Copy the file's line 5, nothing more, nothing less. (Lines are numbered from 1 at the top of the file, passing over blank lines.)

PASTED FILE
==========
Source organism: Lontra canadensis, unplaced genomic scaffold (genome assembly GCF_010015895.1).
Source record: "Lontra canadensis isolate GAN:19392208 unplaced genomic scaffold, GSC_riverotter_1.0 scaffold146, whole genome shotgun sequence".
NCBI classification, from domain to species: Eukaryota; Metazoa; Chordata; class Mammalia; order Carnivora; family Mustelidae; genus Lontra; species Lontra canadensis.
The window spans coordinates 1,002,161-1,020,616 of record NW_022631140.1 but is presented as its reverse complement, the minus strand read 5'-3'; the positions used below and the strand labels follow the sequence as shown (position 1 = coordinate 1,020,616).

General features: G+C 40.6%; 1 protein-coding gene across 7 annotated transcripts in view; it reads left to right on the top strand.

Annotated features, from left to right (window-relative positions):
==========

General features: G+C 40.6%; 1 protein-coding gene across 7 annotated transcripts in view; it reads left to right on the top strand.